Air cargo rates will remain elevated for three years: TIACA

Air cargo shippers should prepare for at least another three years of elevated freight rates, according to Glyn Hughes, the newly appointed director general of The International Air Cargo Association (TIACA).

Airlines will struggle to match capacity with highly uncertain passenger demand, Hughes and others told the JOC’s virtual TPM21 conference, while also facing the prospect that some lucrative business travel may have been lost forever.

“The airlines have to resize their fleets based on expected passenger numbers, and you can’t operate the 2020 fleet at 2015 passenger volumes,” Hughes said. “They have to keep their optimal level of load factors to make the operations economically viable.”

Half the available global air cargo capacity is provided by the below-deck space on widebody passenger aircraft flying long-haul routes, but the majority of this “belly” capacity has been grounded since March 2020. COVID-19 travel restrictions and quarantine measures have been extended into 2021, with Cathay Pacific, for instance, carrying 99 percent fewer passengers in January compared with the same month last year.

The severe space shortage that came with widespread travel bans saw air cargo rates on the trans-Pacific and Asia-Europe routes spike to record levels in April and May as urgent demand for personal protective equipment (PPE) and medical supplies overwhelmed all available capacity out of China. While pricing has fallen off those extreme highs, rates remain more than double what they were at this time last year.

As strong demand for air cargo continues to outstrip available capacity, and with shippers desperate to avoid the expensive spot market, forwarders are under pressure to find and contract space on tightly constrained routes out of Asia. Many forwarders have extended their existing trans-Pacific and European charter contracts for the rest of the year.

But the most common forwarder practice of securing capacity remains block space agreements (BSAs) with airlines. Airlines make annual capacity available for BSAs depending on the state of the market. If there is high demand and high prices, the carriers will tend to limit contracted space and keep more cargo on the spot market, and that can be seen in the current market.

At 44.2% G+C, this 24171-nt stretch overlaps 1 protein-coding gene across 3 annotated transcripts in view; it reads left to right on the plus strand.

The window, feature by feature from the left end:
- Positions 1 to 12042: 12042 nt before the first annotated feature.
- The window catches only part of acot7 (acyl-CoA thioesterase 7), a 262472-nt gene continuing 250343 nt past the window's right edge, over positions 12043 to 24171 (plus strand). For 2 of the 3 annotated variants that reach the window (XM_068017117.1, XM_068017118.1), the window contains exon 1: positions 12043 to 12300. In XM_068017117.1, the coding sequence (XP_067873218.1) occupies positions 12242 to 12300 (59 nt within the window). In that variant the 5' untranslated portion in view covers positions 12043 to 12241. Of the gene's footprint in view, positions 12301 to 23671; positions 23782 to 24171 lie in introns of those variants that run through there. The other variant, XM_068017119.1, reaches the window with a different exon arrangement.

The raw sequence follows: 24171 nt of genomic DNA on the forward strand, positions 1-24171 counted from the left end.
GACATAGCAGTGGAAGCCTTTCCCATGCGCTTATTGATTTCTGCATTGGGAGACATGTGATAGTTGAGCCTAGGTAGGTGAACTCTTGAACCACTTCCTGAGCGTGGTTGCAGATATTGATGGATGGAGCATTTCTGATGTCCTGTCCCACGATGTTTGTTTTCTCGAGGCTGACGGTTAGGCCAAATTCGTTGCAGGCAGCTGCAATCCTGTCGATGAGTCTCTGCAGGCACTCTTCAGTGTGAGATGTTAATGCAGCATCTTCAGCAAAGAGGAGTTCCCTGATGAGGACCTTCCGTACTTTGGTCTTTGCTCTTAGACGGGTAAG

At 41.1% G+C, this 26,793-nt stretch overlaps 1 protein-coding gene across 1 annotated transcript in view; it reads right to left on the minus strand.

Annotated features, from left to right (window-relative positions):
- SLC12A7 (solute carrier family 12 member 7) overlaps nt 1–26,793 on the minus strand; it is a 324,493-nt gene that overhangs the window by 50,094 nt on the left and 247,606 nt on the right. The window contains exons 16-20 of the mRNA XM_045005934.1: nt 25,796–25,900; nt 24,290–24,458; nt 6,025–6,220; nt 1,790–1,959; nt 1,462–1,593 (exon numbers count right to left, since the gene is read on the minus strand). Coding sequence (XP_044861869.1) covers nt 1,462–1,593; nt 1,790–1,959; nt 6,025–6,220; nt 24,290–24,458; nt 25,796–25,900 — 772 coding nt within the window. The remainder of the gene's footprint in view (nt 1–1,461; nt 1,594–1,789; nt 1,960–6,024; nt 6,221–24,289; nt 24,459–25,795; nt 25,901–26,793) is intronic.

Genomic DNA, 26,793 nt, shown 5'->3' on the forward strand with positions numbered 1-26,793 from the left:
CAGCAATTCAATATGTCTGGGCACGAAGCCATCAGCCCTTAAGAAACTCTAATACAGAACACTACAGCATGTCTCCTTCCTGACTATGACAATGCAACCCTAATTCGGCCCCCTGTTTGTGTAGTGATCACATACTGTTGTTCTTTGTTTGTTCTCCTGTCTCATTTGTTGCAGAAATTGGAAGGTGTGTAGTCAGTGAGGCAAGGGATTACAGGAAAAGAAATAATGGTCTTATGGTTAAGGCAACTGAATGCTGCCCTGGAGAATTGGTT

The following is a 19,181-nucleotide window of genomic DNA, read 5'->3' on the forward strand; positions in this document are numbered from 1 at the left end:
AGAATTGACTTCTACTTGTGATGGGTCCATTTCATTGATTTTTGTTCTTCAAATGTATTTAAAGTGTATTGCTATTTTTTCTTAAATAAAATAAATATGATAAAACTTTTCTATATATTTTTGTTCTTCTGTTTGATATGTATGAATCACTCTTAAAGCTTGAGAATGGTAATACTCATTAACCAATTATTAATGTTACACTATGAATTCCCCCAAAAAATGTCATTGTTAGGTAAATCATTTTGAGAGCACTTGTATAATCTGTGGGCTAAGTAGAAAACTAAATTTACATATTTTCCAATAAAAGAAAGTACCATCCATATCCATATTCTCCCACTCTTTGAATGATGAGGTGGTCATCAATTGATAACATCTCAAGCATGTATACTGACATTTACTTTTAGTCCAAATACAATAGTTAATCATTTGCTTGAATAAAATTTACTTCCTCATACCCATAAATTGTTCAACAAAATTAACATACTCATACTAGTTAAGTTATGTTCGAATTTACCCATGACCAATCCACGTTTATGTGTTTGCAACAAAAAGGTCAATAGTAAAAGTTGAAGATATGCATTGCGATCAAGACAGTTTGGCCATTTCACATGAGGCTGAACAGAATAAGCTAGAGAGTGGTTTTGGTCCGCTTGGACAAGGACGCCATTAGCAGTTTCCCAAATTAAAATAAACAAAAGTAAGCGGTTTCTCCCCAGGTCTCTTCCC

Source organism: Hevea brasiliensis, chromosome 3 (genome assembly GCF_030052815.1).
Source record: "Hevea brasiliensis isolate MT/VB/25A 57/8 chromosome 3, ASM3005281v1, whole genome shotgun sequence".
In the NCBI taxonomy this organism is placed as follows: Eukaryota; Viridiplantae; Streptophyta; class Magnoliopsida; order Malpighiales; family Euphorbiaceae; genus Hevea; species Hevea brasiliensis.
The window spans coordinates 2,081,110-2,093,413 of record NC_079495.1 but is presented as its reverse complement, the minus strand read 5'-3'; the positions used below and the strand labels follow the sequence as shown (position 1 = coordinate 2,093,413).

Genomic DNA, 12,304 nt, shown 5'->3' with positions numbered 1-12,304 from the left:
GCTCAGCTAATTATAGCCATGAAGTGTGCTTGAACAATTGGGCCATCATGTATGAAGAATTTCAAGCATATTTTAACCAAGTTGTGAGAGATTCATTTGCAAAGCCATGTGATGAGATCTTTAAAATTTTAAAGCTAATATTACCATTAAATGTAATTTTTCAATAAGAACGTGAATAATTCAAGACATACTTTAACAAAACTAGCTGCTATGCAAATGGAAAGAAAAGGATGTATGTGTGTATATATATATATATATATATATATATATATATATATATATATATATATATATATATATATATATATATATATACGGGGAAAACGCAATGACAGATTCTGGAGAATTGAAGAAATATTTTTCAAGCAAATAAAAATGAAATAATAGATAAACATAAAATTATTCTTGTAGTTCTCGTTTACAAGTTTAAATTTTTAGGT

Forwarders lock in capacity through BSAs

With demand expected to outstrip available capacity for the foreseeable future, Jan Kleine-Lasthues, chief operating officer for air freight at Hellmann Worldwide Logistics, said this was being factored into Hellmann’s service offerings to shippers.

“What I am recommending to some of our customers is if you want to secure capacity at the moment, the best way is to sign some BSAs for 50 to 60 percent of your needed capacity, never 100 percent,” he said, explaining that this would allow for some flexibility. “If you don’t do that, you are completely dependent on the spot market.”

Spot air cargo rates from Shanghai to North America this week dropped 3 percent sequentially to $5.37 per kilogram, up 33 percent from the same week last year, according to the TAC Index; pricing from Shanghai to North Europe fell 6 percent to $4.24/kg, up 56.5 percent year over year.

Rates began to rise significantly from March 2020, and even though the year over year comparisons will soon become negative, the rates are still elevated compared with 2019 levels.

“The prices will be high for at least the next nine months,” Manel Galindo, CEO of rate management solutions provider WebCargo, told TPM21. “We have seen many countries being locked down again, and that means less flights and a much more complicated 2021.”

These complications are keeping forwarders on edge. Kleine-Lasthues warned the TPM21 audience that the market would remain extremely unpredictable in the near term.

“I think rates will stabilize around the current high level, but if one or two airlines pull out of a particular lane, like they did on Europe to South Africa in January when the new COVID-19 variant was discovered, I think you will see rates going sky high on those routes,” he said. “If everything goes smoothly, and the vaccinations are rolled out, rates will stabilize around the middle of the year.”

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